Sunset Limited's got nothin'. Houston-New Orleans could be but underperforms badly (probably because three-a-week... but given that the whole section of route is gonna be underwater soon, I wouldn't put much investment into it).
Obviously the Coast Starlight has corridors actually *operating* along most of its length, excepting the California-Oregon connection and a ridiculous gap between San Luis Obispo and San Jose (which is a perfectly good corridor).
The Texas Eagle is also essentially 100% reasonable corridors, all the way from Chicago to San Antonio, but now we're not in the West any more. And all the trains east of there are corridor candidates all the way along, no exceptions.
All three of them seem to have a popular CHI corridor, the CZ has CHI-DEN, the SWC has CHI-KCY, and the EB has CHI-MSP.
As for the timing, for the entire route the Chief would get you from CHI to California way faster than the Zephyr. It gets you to LAX early in the morning vs. late afternoon into EMY for the CZ. You'd almost get to the Bay Area as fast taking the SWC/CS as you would taking the CZ (especially if you wanted to go to San Jose). I would be hard pressed if I had to choose one between the CZ and SWC to keep. It would be easier if there was a way to have service between SLC and LAX (Desert Wind) to branch off the CZ, then the CZ would be the easy choice to keep DEN (and SLC).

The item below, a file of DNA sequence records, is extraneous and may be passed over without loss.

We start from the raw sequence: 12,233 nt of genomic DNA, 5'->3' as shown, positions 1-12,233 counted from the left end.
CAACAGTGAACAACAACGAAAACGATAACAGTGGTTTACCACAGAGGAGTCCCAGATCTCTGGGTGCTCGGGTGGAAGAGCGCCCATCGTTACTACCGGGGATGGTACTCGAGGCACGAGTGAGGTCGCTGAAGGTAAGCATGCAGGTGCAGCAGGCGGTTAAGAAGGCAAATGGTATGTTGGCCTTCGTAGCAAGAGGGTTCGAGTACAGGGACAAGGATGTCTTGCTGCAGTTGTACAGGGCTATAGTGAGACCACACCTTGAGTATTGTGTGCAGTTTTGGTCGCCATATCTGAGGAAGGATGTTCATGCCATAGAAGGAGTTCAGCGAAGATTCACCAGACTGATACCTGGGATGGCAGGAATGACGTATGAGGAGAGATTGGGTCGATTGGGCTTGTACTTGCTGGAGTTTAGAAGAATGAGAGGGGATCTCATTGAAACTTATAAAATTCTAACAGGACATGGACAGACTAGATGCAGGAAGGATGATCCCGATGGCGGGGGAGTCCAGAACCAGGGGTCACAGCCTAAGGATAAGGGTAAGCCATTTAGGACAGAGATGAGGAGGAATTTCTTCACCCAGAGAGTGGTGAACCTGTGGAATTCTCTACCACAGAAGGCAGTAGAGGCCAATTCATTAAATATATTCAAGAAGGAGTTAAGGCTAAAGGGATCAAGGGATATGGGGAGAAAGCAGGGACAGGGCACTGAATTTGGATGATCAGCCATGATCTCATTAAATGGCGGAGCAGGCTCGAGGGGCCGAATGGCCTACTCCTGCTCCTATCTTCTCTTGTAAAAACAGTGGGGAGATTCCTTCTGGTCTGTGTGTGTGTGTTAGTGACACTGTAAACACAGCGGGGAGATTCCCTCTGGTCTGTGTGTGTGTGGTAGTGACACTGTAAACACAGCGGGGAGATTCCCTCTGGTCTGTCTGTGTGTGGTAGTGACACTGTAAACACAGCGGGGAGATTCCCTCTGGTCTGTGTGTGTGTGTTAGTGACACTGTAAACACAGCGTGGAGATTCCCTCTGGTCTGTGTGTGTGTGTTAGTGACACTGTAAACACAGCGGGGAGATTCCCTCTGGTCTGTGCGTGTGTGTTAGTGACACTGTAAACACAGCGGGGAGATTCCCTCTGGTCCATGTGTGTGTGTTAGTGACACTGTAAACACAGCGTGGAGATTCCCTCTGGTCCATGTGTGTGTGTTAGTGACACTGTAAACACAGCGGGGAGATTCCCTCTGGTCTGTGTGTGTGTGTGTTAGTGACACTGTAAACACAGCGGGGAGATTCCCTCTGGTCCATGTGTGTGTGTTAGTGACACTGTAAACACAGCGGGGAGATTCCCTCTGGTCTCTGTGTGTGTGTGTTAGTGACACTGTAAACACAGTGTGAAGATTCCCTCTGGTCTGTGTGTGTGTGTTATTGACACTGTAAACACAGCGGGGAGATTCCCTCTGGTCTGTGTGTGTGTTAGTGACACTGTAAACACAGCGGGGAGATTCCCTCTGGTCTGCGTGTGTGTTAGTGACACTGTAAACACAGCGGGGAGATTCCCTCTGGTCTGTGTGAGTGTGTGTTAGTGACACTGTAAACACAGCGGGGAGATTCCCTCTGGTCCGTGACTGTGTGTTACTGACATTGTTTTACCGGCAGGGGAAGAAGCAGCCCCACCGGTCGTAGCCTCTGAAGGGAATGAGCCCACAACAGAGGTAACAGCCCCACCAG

Is it that busy west of Minneapolis (and east of Spokane)?
Yep. It really is. (OK, not on THANKSGIVING DAY when I travelled on a near-empty train, but on the other trips I've been on.)
The vast majority of the intermediate-stop traffic is coach, I'd say. Not a rich clientele.
ANYway, the only transcontinental train where it would make real logical sense to break it into two trains -- for better timekeeping -- would be the CZ. Splitting the route up, of course, at Denver, where over half the passengers on the train turn over. Also separating the UP-dispatched portion from the BNSF-dispatched portion to create greater accountability. Denver's got excellent facilities for putting up delayed travellers in hotels to make the connection, as well.
Unfortunately, it would require the restoration of a maintenance base in Denver. It could only happen in concert with Denver establishing enough corridor routes to make it worth building such a base. Which Denver should do but hasn't been doing.
I don’t know if you can call that a corridor. Chicago to Denver is an 18+ hour ride.
Yeah - I would generally think of a corridor as a route that can be completed end to end in a single day, without any overnight segments. So CHI-DEN would not be a corridor, though DEN-GJT and CHI-KCY would be. The main reason to split into corridors that would seem logical would be to eliminate overnight segments and the associated bad call times (and also the need for sleepers/diners) - and I think that’s what Anderson was getting at.